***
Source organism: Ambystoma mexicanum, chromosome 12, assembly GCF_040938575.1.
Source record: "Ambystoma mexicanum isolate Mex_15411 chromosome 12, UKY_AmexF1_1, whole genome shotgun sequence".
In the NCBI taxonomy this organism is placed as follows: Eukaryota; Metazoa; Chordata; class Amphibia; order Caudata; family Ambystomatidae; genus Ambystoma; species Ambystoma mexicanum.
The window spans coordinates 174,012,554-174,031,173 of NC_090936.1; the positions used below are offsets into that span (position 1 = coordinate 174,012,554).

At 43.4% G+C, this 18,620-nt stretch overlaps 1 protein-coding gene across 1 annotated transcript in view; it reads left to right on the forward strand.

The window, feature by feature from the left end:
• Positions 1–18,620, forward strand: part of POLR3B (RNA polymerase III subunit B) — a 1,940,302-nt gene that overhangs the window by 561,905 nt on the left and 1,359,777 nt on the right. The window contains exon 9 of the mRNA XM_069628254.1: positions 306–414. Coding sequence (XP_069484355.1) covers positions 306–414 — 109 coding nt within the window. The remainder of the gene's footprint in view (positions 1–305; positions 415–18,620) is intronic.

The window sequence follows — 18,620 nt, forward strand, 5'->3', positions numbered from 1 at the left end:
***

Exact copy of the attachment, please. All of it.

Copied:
Source organism: Ambystoma mexicanum, chromosome 12, assembly GCF_040938575.1.
Source record: "Ambystoma mexicanum isolate Mex_15411 chromosome 12, UKY_AmexF1_1, whole genome shotgun sequence".
In the NCBI taxonomy this organism is placed as follows: Eukaryota; Metazoa; Chordata; class Amphibia; order Caudata; family Ambystomatidae; genus Ambystoma; species Ambystoma mexicanum.
The window spans coordinates 174,012,554-174,031,173 of NC_090936.1; the positions used below are offsets into that span (position 1 = coordinate 174,012,554).

At 43.4% G+C, this 18,620-nt stretch overlaps 1 protein-coding gene across 1 annotated transcript in view; it reads left to right on the forward strand.

The window, feature by feature from the left end:
• Positions 1–18,620, forward strand: part of POLR3B (RNA polymerase III subunit B) — a 1,940,302-nt gene that overhangs the window by 561,905 nt on the left and 1,359,777 nt on the right. The window contains exon 9 of the mRNA XM_069628254.1: positions 306–414. Coding sequence (XP_069484355.1) covers positions 306–414 — 109 coding nt within the window. The remainder of the gene's footprint in view (positions 1–305; positions 415–18,620) is intronic.

The window sequence follows — 18,620 nt, forward strand, 5'->3', positions numbered from 1 at the left end: